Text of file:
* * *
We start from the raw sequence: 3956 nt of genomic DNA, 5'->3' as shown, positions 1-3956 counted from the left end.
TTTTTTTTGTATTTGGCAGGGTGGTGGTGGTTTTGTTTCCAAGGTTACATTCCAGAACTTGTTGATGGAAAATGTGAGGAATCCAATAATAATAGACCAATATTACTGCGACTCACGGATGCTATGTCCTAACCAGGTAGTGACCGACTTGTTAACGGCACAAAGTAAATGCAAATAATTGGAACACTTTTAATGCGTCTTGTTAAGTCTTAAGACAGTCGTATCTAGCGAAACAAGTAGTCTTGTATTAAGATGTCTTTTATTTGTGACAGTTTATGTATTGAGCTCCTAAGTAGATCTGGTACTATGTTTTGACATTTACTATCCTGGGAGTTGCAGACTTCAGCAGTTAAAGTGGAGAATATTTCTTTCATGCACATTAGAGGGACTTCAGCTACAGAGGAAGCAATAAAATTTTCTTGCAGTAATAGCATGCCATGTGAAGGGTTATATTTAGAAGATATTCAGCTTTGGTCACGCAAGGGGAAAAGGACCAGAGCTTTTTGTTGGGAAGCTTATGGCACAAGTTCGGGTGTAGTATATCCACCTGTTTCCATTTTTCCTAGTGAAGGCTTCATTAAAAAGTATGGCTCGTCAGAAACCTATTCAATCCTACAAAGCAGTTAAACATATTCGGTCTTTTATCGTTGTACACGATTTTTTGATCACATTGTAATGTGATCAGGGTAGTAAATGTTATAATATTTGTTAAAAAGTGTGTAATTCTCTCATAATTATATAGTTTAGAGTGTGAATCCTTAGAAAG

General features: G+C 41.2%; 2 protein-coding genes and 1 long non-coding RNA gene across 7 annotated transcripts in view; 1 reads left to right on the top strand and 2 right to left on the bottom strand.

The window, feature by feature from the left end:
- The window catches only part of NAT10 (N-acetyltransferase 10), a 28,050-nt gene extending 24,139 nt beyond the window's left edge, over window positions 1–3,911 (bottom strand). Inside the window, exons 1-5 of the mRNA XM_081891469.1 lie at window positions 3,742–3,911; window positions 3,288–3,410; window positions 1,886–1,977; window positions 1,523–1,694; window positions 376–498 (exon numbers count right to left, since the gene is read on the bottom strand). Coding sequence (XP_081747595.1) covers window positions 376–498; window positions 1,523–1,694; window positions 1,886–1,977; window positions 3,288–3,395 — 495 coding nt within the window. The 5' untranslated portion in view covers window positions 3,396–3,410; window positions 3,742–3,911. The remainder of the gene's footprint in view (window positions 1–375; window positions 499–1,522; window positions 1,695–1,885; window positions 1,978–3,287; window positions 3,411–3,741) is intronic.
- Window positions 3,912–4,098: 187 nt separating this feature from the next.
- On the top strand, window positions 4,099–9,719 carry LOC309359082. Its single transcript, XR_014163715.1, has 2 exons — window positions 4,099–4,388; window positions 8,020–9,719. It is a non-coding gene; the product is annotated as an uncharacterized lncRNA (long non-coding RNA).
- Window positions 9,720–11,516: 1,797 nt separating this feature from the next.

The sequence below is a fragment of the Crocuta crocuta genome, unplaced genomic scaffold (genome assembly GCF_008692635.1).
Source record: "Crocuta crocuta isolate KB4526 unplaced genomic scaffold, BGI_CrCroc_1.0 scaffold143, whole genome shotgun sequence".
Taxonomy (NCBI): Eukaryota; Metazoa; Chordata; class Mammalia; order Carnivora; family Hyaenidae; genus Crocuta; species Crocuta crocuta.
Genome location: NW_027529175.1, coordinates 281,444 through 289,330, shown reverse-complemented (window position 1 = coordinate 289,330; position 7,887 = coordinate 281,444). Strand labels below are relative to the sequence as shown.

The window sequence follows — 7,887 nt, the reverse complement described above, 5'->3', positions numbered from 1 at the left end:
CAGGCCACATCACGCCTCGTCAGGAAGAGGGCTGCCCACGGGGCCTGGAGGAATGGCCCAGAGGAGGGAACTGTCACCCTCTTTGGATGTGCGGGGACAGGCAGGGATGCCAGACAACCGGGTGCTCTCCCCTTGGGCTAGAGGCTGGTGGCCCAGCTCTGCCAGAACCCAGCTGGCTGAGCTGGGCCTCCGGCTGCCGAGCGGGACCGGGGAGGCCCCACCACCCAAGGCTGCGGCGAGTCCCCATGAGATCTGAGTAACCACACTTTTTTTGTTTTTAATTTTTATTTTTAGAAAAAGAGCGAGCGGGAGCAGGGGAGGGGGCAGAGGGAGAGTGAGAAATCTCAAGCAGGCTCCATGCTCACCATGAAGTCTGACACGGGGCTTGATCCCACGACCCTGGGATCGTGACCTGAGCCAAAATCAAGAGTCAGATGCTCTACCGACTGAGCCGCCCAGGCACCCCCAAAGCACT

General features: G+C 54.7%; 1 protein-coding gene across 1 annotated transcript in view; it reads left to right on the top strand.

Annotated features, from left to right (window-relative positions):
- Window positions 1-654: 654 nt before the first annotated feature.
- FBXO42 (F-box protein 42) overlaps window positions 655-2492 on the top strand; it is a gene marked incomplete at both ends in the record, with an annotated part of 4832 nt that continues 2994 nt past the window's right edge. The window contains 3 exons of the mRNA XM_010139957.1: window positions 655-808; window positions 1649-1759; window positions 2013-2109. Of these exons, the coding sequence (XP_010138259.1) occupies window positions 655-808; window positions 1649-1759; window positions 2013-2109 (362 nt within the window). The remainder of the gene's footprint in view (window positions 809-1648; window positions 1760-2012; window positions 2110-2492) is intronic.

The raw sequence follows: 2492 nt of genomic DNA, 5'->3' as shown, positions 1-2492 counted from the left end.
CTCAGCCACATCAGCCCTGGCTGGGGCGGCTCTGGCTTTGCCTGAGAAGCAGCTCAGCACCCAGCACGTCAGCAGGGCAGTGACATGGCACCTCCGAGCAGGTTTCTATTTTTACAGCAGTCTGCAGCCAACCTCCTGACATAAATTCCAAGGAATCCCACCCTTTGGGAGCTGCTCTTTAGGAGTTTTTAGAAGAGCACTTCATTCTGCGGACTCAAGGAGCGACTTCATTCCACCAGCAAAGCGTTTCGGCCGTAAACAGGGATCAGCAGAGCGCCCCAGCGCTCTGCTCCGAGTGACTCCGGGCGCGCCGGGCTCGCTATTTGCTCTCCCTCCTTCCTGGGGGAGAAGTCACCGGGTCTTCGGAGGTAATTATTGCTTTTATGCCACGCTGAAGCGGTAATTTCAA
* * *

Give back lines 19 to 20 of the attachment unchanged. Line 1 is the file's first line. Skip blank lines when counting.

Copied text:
The raw sequence follows: 2492 nt of genomic DNA, 5'->3' as shown, positions 1-2492 counted from the left end.
CTCAGCCACATCAGCCCTGGCTGGGGCGGCTCTGGCTTTGCCTGAGAAGCAGCTCAGCACCCAGCACGTCAGCAGGGCAGTGACATGGCACCTCCGAGCAGGTTTCTATTTTTACAGCAGTCTGCAGCCAACCTCCTGACATAAATTCCAAGGAATCCCACCCTTTGGGAGCTGCTCTTTAGGAGTTTTTAGAAGAGCACTTCATTCTGCGGACTCAAGGAGCGACTTCATTCCACCAGCAAAGCGTTTCGGCCGTAAACAGGGATCAGCAGAGCGCCCCAGCGCTCTGCTCCGAGTGACTCCGGGCGCGCCGGGCTCGCTATTTGCTCTCCCTCCTTCCTGGGGGAGAAGTCACCGGGTCTTCGGAGGTAATTATTGCTTTTATGCCACGCTGAAGCGGTAATTTCAA